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I think some reasons for the American Civil War are 1) desire of northern industrialists and politicians for empire, 2) desire of the Republican Party for political hegemony, 3) idealism: many Northerners had a vision for America that did not include state rights, slavery, or differences in sections as to life styles. A few Northerners were fanatical in their support of this vision and in their opposition to the differences manifested by the South.  4)  Northern industrial interests supported the war because they wanted access to the labor force that was enslaved in the South, and they could have that access only if the slaves were freed.  I don't know that they went to war for this reason, but they definitely saw this as a reason to support the war once it had started. 5) a lot of Southern planters were in debt to Northern capitalists.  If the South seceeded, the Northern Capitalists might not be able to collect their debts.  Again, I don't know that they went to war for this reason, but they definitely saw this as a reason to support the war.

In the halls of Congress, mercantile and industrial interests and politicians from states where these interests held hegemony (the North), wanted to pass laws to tax the people for support of programs that would subsidize mercantile and industrial interests.  They wanted government to improve the harbors and rivers that they used.  They wanted government to build railroads for their use.  They wanted protective tariffs so they could charge more for their products.  Agricultural people opposed most of these measures because they did not want to pay the additional taxes for support of commerce and industry.  The slave-states were almost completely agricultural with very little industry.  As long as slave states and free states were equal in number, they each sent the same number of senators to Washington.  The slave states, having the same number of Senators, could defeat a lot of the expensive programs for subsidizing industry and commerce.  When the Republican Party moved to block slaves from the territories so that no more slave-states would be created, the slave-states saw that they would become mere colonies of the free-states.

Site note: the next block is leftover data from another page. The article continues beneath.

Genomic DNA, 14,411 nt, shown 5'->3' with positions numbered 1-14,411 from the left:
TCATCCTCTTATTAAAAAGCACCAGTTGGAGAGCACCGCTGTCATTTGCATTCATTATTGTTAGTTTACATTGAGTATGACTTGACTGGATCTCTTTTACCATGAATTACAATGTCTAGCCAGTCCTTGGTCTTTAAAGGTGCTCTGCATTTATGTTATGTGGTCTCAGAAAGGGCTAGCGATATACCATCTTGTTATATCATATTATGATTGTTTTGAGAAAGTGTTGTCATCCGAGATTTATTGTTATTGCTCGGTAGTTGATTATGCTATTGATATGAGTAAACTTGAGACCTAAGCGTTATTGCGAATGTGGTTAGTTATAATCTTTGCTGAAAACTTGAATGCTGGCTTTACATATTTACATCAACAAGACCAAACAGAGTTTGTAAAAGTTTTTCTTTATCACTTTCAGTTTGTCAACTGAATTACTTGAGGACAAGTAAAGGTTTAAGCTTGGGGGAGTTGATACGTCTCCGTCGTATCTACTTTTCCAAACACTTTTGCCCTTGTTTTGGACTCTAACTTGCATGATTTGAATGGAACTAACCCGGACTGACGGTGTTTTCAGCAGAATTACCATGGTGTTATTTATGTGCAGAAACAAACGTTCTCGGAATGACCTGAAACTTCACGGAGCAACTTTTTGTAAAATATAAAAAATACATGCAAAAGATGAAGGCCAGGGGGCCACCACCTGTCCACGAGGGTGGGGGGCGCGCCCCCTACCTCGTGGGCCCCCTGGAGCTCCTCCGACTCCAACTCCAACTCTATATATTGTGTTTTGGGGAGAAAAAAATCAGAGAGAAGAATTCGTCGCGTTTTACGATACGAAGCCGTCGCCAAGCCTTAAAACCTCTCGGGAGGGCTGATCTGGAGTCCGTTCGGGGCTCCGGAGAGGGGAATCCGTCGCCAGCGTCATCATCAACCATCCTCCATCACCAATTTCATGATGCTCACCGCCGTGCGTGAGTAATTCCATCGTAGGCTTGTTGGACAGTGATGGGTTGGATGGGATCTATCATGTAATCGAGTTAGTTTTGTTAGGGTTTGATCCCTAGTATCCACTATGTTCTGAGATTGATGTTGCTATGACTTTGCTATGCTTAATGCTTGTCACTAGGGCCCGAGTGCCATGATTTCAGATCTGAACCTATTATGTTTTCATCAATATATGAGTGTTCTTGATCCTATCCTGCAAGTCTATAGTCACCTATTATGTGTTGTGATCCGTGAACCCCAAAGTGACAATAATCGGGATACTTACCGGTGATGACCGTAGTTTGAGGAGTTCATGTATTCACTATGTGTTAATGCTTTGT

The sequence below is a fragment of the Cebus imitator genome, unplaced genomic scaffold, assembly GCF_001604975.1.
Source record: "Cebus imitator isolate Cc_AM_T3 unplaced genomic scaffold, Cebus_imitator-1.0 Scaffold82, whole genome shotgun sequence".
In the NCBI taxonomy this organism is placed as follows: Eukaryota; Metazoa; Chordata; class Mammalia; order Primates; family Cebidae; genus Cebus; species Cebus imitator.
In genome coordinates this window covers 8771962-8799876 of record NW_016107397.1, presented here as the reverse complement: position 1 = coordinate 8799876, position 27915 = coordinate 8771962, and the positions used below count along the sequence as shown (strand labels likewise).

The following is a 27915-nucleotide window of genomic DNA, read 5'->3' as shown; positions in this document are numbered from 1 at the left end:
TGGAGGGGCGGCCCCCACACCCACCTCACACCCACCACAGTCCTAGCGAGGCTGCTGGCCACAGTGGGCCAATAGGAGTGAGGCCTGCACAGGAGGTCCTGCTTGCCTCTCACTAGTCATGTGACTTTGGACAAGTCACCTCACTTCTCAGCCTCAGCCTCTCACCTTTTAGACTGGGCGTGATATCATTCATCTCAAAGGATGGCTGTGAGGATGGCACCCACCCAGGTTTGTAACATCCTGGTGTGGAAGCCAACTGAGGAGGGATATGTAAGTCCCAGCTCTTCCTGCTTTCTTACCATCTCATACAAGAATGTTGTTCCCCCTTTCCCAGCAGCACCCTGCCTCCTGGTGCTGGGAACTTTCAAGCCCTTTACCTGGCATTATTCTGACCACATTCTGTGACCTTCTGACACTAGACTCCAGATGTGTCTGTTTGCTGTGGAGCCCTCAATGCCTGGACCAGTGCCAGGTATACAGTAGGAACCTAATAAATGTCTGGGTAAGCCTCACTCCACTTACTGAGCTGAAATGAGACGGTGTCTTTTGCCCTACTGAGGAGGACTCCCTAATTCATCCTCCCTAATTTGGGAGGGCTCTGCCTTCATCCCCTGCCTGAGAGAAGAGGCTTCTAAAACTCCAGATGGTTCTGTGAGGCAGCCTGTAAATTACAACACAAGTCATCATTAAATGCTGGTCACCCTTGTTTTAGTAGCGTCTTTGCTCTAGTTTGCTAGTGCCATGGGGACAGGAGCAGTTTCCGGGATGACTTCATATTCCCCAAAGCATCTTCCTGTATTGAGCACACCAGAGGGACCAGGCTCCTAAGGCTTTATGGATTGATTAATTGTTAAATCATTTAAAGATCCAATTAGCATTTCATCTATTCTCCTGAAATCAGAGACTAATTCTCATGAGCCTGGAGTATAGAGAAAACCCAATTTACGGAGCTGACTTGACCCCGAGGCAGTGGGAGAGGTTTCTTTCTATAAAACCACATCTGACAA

This of course is not a reason for war; rather, this is a reason for secession.  The reason for war is that the North and its politicians were bent upon empire.  (They would soon bring under their control, the South, the Carribean, much of Latin America, Hawaii, the Philipines, and part of China.)  Letting the South seceed would reduce their empire just as they were starting to grow it.  The Republican Party would have lost the next election, if the South successfully seceeded, because northern voters would have seen the break-up of the Union as a failure of the Republican Party.  For these reasons, President Lincoln launched an invasion of the South to prevent secession.  These were the reasons for war.